REMEMBERING LARRY GREENE
FROM HAL: I want to express how badly I feel about the death
of KCBS Photographer Larry Greene. Larry was one of my "field
friends." From time to time over the past 20 years we'd
see each other out on a story . Nice, helpful, funny, sincere
-- a terrific shooter, a great guy and a real pro! Our condolences
to Larry's wife, 2 children, colleagues and friends.
died in a helicopter accident Friday September 6th, in the
Middle East while on assignment. According to cbs2.com the
chopper "crashed as it was hovering over a Syrian freighter.
Greene, 50, a KCBS cameraman for 24 years, was aboard a Navy
SH-60B Seahawk helicopter when a rotor blade accidentally
hit the mast of the ship, sending the helicopter into the
ocean, 80 miles off the Iranian coast, according to Brig.
Gen. John Rosa, the deputy operations director for the Joint
Chiefs of Staff." Four sailors were injured. The cause
is under investigation.
Greene and KCBS Investigative Reporter Randy Paige were in
the region covering U.S. servicemen serving in the Middle
East. Paige was on a guided missile cruiser some 200 yards
away from the Syrian vessel at time of the crash.
What follows are several thoughts from people who, over the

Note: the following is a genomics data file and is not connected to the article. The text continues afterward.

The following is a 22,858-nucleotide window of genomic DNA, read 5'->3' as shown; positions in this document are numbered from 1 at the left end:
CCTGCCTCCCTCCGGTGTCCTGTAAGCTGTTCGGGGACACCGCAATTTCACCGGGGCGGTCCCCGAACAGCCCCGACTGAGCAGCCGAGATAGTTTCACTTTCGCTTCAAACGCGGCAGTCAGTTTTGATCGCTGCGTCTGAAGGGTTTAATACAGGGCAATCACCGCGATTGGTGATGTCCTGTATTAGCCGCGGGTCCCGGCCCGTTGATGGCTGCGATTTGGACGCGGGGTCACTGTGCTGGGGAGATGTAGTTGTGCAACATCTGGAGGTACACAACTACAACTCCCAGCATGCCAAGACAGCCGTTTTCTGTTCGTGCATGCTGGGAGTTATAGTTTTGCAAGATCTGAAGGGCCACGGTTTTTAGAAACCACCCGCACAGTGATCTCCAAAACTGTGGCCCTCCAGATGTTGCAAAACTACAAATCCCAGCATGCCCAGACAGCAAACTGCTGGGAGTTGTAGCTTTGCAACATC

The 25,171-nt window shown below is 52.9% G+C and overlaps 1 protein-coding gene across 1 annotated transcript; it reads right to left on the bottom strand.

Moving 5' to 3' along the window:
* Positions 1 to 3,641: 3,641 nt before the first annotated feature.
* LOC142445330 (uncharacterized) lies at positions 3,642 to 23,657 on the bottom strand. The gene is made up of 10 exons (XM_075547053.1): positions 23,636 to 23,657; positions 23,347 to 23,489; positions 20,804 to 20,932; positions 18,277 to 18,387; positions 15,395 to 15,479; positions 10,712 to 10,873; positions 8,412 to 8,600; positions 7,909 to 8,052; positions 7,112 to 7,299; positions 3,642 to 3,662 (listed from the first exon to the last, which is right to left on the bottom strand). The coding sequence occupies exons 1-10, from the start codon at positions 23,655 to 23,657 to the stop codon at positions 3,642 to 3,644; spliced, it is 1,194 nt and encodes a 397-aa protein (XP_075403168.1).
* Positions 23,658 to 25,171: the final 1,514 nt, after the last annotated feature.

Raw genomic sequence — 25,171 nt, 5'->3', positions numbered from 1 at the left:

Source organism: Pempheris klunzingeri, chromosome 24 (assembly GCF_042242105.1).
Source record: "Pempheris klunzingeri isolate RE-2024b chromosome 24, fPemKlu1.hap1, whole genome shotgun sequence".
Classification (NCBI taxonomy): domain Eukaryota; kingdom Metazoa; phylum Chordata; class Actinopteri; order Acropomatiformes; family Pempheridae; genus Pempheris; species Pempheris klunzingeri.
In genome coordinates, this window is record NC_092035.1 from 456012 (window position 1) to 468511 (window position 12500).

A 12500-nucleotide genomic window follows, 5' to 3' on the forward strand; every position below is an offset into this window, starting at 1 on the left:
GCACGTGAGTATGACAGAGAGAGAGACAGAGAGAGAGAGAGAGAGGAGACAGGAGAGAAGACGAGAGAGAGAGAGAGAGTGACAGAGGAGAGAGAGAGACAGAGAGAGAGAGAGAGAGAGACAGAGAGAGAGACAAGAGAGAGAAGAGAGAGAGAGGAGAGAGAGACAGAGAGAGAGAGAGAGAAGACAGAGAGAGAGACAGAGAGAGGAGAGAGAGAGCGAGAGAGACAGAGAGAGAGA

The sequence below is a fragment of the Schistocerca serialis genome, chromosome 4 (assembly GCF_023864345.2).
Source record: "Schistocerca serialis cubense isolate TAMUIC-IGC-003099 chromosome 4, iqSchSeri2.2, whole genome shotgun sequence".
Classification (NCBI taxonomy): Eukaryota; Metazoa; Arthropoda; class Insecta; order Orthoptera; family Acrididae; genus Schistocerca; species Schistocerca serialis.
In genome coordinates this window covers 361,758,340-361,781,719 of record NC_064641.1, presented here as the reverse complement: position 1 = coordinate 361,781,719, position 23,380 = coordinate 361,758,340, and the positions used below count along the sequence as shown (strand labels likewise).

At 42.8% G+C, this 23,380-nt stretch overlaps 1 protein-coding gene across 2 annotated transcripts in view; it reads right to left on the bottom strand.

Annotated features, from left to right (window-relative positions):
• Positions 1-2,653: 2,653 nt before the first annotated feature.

years worked with or knew Larry.
It is still hard a week later to comprehend the loss of KCBS
Cameraman Larry Greene. I first met Larry when I started in
the field as
a reporter for KLAC in 1978 and he had just begun working
for KCBS at
that time. His enthusiasm for covering news was as infectious
sense of humor and you could always count on experiencing
both any time
that you ran into him in the field. Being counted as one of
provided both a sense of enjoyment and satisfaction...a sense
as a person and a journalist were judged to have (with apologies
Wolfe) "the right stuff".
This was a man who seemed to have a 6th sense about news
Los Angeles...where and when it was happening...and how best
it. Even when Larry beat you to the scene (which was more
often than you
would want to admit) you could still take comfort in the fact
you were where he was, you knew that you were in the right
all the action would happen. That uncanny sense was also exhibited
when the story turned mobile or "tactical". I never
saw Larry Greene out
of position regardless of how many cameras were crowded and